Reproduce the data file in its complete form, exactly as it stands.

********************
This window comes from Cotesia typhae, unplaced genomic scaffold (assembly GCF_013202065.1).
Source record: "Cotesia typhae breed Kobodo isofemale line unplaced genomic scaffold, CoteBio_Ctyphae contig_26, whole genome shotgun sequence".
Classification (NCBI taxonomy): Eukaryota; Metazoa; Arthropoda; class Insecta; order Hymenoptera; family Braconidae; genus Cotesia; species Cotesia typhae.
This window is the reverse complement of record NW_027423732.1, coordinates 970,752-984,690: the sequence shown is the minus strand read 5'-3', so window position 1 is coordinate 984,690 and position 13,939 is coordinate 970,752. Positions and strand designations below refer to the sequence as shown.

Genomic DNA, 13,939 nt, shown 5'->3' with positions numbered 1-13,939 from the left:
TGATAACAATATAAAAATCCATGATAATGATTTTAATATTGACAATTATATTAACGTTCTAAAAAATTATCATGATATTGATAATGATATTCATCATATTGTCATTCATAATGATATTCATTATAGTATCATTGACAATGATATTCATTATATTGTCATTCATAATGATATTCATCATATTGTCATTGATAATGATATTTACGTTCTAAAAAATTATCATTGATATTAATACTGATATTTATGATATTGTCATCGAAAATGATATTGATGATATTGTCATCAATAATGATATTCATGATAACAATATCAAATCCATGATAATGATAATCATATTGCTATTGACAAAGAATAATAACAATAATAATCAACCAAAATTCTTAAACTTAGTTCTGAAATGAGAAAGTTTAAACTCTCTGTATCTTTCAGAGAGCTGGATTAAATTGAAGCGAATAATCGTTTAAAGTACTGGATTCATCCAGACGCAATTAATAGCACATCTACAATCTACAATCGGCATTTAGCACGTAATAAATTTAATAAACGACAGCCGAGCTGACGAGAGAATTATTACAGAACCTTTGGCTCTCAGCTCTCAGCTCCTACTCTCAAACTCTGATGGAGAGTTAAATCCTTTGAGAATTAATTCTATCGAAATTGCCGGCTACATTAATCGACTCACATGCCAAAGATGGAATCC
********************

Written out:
This window comes from Cotesia typhae, unplaced genomic scaffold (assembly GCF_013202065.1).
Source record: "Cotesia typhae breed Kobodo isofemale line unplaced genomic scaffold, CoteBio_Ctyphae contig_26, whole genome shotgun sequence".
Classification (NCBI taxonomy): Eukaryota; Metazoa; Arthropoda; class Insecta; order Hymenoptera; family Braconidae; genus Cotesia; species Cotesia typhae.
This window is the reverse complement of record NW_027423732.1, coordinates 970,752-984,690: the sequence shown is the minus strand read 5'-3', so window position 1 is coordinate 984,690 and position 13,939 is coordinate 970,752. Positions and strand designations below refer to the sequence as shown.

Genomic DNA, 13,939 nt, shown 5'->3' with positions numbered 1-13,939 from the left:
TGATAACAATATAAAAATCCATGATAATGATTTTAATATTGACAATTATATTAACGTTCTAAAAAATTATCATGATATTGATAATGATATTCATCATATTGTCATTCATAATGATATTCATTATAGTATCATTGACAATGATATTCATTATATTGTCATTCATAATGATATTCATCATATTGTCATTGATAATGATATTTACGTTCTAAAAAATTATCATTGATATTAATACTGATATTTATGATATTGTCATCGAAAATGATATTGATGATATTGTCATCAATAATGATATTCATGATAACAATATCAAATCCATGATAATGATAATCATATTGCTATTGACAAAGAATAATAACAATAATAATCAACCAAAATTCTTAAACTTAGTTCTGAAATGAGAAAGTTTAAACTCTCTGTATCTTTCAGAGAGCTGGATTAAATTGAAGCGAATAATCGTTTAAAGTACTGGATTCATCCAGACGCAATTAATAGCACATCTACAATCTACAATCGGCATTTAGCACGTAATAAATTTAATAAACGACAGCCGAGCTGACGAGAGAATTATTACAGAACCTTTGGCTCTCAGCTCTCAGCTCCTACTCTCAAACTCTGATGGAGAGTTAAATCCTTTGAGAATTAATTCTATCGAAATTGCCGGCTACATTAATCGACTCACATGCCAAAGATGGAATCC